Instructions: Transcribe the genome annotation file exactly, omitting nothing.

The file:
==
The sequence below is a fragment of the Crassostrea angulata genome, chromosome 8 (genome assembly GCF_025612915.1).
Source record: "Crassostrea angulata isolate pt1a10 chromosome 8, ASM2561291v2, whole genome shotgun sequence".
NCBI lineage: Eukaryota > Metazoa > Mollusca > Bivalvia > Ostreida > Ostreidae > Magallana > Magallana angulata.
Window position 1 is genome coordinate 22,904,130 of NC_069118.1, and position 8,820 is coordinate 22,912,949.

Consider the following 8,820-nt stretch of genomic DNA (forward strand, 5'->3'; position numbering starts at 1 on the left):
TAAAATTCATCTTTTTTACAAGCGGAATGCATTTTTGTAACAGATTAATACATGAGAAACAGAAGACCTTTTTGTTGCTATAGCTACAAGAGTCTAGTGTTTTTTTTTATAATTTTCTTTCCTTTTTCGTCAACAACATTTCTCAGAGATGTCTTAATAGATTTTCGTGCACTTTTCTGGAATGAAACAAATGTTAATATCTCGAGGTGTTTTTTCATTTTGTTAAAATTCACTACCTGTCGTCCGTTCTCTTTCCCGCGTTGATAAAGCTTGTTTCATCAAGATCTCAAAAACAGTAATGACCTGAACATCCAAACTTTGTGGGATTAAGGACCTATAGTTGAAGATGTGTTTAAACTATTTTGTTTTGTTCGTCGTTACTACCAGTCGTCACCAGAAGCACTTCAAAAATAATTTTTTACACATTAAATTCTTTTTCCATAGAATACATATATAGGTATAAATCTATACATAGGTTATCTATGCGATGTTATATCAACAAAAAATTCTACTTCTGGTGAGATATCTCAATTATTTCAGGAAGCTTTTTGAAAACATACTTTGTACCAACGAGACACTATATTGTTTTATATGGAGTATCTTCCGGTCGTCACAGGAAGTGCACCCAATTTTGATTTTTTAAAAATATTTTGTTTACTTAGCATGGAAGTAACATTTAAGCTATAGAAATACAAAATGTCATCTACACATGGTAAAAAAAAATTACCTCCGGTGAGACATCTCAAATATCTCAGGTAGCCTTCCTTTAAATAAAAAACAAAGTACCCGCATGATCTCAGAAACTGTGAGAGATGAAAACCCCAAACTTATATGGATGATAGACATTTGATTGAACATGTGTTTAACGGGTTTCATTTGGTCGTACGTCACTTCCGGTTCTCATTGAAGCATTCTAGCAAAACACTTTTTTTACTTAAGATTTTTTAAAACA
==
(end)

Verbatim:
The sequence below is a fragment of the Crassostrea angulata genome, chromosome 8 (genome assembly GCF_025612915.1).
Source record: "Crassostrea angulata isolate pt1a10 chromosome 8, ASM2561291v2, whole genome shotgun sequence".
NCBI lineage: Eukaryota > Metazoa > Mollusca > Bivalvia > Ostreida > Ostreidae > Magallana > Magallana angulata.
Window position 1 is genome coordinate 22,904,130 of NC_069118.1, and position 8,820 is coordinate 22,912,949.

Consider the following 8,820-nt stretch of genomic DNA (forward strand, 5'->3'; position numbering starts at 1 on the left):
TAAAATTCATCTTTTTTACAAGCGGAATGCATTTTTGTAACAGATTAATACATGAGAAACAGAAGACCTTTTTGTTGCTATAGCTACAAGAGTCTAGTGTTTTTTTTTATAATTTTCTTTCCTTTTTCGTCAACAACATTTCTCAGAGATGTCTTAATAGATTTTCGTGCACTTTTCTGGAATGAAACAAATGTTAATATCTCGAGGTGTTTTTTCATTTTGTTAAAATTCACTACCTGTCGTCCGTTCTCTTTCCCGCGTTGATAAAGCTTGTTTCATCAAGATCTCAAAAACAGTAATGACCTGAACATCCAAACTTTGTGGGATTAAGGACCTATAGTTGAAGATGTGTTTAAACTATTTTGTTTTGTTCGTCGTTACTACCAGTCGTCACCAGAAGCACTTCAAAAATAATTTTTTACACATTAAATTCTTTTTCCATAGAATACATATATAGGTATAAATCTATACATAGGTTATCTATGCGATGTTATATCAACAAAAAATTCTACTTCTGGTGAGATATCTCAATTATTTCAGGAAGCTTTTTGAAAACATACTTTGTACCAACGAGACACTATATTGTTTTATATGGAGTATCTTCCGGTCGTCACAGGAAGTGCACCCAATTTTGATTTTTTAAAAATATTTTGTTTACTTAGCATGGAAGTAACATTTAAGCTATAGAAATACAAAATGTCATCTACACATGGTAAAAAAAAATTACCTCCGGTGAGACATCTCAAATATCTCAGGTAGCCTTCCTTTAAATAAAAAACAAAGTACCCGCATGATCTCAGAAACTGTGAGAGATGAAAACCCCAAACTTATATGGATGATAGACATTTGATTGAACATGTGTTTAACGGGTTTCATTTGGTCGTACGTCACTTCCGGTTCTCATTGAAGCATTCTAGCAAAACACTTTTTTTACTTAAGATTTTTTAAAACA